I came out of a sales background, and I’m a believer in the idea that sales is just about removing all impediments to a yes. When it comes to is it a good deal for them financially, then absolutely, do we work better than traditional labels then I think we do. Once you start knocking off all the reasons why people may not feel comfortable in leaving a traditional label model, then we get more opportunities to talk to people and have discussions about whether or not we have a strong vision about how to take their music to market. What I tell my staff all the time is that we didn’t make this music, we don’t own this music, so we are here strictly in a capacity to serve. Sometimes I will hear music where the talent is really good, but if I don’t have a good vision of how it fits in the market place then it is not going to happen. We owe our acts a vision for how we are going to help them to succeed. We definitely get to have a lot more conversations than we used to, that’s for sure and I’m grateful for that.

You offer a range of potential services to artists, is it pick & mix, or is it more heavily structured?

Basically, our service is a holistic backend label, staffed for our clients as well as possible. Any time we bring someone on we do everything in our power to help take their music to market. We have a radio promotion team, we have marketing people, we have digital marketing people, basically, the only two things we don’t have in-house, and that is very much by design, are PR and film and TV sync. We have such a wildly eclectic roster, we are very strong in the americana world but we also work with a lot of artists that are not in that world, so to be able to have a credible advocate who really understands the artists, and is able to express that to journalists is a huge part of it. Journalists are only going to cover things when they feel there is a compelling story there to tell, that is their job, they are storytellers, and if you have a publicist who doesn’t understand the story or isn’t a credible advocate for that particular story it is not going to go as well as it could. I felt from the beginning having one person trying to be that credible advocate for the wide array of artists that we serve would be just unrealistic. We prised that out of the model, and both here in the States and elsewhere we keep our relationships with independent publicists, and those are some of the most important relationships we have, so we can go and talk to them. We do everything else pretty much internally.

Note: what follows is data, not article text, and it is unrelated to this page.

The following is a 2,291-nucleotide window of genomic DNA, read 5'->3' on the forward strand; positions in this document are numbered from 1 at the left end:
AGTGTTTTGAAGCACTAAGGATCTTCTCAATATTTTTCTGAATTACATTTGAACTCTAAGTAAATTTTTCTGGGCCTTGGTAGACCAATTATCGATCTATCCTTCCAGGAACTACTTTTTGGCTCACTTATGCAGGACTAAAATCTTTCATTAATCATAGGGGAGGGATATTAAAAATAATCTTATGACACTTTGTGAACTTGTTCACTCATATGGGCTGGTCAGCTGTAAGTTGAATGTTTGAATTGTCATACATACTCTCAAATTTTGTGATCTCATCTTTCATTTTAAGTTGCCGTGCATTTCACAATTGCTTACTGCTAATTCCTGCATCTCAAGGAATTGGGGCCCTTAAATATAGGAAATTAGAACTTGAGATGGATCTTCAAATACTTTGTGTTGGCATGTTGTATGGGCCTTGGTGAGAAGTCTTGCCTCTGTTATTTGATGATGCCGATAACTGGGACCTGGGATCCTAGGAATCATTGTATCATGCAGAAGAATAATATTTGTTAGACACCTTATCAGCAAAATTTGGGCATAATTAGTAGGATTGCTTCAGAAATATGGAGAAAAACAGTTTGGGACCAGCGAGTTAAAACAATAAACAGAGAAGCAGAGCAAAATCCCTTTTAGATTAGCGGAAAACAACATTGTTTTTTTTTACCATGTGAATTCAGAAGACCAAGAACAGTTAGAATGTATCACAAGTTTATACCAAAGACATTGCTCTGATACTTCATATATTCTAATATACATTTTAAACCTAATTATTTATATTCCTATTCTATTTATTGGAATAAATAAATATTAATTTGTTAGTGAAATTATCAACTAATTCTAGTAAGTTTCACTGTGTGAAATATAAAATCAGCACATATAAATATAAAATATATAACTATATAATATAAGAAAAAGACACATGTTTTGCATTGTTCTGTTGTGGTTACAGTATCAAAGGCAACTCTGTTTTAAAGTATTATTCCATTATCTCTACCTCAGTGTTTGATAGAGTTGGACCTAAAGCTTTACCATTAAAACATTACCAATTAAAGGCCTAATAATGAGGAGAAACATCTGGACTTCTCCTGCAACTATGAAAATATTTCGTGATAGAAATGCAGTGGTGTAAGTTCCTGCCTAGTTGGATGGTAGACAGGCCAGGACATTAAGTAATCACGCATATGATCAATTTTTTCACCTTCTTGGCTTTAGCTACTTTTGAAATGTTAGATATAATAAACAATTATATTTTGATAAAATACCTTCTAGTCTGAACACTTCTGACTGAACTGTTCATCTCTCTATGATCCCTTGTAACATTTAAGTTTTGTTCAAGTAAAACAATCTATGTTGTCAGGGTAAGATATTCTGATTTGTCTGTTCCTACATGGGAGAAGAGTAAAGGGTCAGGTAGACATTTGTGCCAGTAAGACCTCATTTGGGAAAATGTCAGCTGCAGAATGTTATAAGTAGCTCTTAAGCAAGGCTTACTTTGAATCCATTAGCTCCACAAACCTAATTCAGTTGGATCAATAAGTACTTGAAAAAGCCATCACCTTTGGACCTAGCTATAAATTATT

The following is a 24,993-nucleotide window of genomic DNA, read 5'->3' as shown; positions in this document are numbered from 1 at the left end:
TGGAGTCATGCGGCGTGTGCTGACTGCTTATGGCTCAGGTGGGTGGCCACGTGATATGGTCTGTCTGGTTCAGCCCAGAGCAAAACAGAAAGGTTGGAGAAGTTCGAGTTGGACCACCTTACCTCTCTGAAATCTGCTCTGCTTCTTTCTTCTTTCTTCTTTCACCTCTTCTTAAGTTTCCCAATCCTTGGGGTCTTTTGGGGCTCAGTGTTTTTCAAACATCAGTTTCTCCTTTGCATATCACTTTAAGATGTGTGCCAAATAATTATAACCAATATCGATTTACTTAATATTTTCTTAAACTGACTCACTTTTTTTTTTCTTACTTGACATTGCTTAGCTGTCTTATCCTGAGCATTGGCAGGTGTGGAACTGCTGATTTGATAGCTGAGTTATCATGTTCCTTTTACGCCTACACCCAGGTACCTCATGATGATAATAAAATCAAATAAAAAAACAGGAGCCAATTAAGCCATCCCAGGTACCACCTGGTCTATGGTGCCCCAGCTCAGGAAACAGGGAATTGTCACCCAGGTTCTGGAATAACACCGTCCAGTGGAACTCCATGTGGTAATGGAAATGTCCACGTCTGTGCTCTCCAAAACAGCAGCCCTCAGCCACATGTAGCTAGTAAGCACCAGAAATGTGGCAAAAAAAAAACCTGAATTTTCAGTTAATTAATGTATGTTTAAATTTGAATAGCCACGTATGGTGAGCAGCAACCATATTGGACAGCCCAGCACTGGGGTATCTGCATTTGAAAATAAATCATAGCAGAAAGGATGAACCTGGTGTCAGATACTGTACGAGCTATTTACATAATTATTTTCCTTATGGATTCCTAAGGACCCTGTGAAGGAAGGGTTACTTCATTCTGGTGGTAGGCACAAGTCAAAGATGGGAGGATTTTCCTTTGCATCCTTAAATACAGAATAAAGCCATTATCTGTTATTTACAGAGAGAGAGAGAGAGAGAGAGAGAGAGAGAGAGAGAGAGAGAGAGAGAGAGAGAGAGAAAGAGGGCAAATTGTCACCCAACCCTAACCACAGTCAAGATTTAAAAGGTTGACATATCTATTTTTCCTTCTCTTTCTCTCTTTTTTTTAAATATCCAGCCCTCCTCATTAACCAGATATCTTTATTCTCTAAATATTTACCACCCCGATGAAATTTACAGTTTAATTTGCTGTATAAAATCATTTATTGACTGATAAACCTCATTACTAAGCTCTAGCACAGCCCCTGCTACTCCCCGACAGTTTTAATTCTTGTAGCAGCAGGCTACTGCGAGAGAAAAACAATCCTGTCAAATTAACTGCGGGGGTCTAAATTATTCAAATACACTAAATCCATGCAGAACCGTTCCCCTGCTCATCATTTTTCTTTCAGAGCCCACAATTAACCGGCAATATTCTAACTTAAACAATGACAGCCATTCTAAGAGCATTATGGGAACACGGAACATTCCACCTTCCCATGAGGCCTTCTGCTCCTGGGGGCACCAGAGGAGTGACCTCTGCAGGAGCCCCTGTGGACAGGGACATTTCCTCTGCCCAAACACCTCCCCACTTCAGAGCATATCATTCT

As far as the business model goes, the artists own their work, we don’t even licence it. The contract is a distribution deal, but we bump up the rate we pay our friends at The Orchard who handle our distribution worldwide. The Orchard have been fantastic partners for us, and we bump that up by ten or twelve points, and within those ten or twelve points we cover our overhead costs, and not to get all nerdy on margins and things like that, when I came up with this the idea was to operate on no less than a 10% gross margin and 3% net margin which is not unlike other businesses like the discount retailers here in the states, and I guess like Tesco over there. Those companies are used to operating on those kind of margins and it is about being efficient and really good at what you do. While Sam Walmart was an influence on how I thought about things, I must say that we make sure all our employees have insurance and we have never polluted a river, haha, but other than that and strictly on margin structure Sam Walmart was a definite influence. You have seen businesses build to a really good size by offering their customers lower rates for good work and good service and good products, and being able to make up for it in volume sales. We get the pleasure of working with a lot of artists, but those individual artists have their recordings, their publishing and they only have a finite number of ways to keep themselves afloat financially and to make money.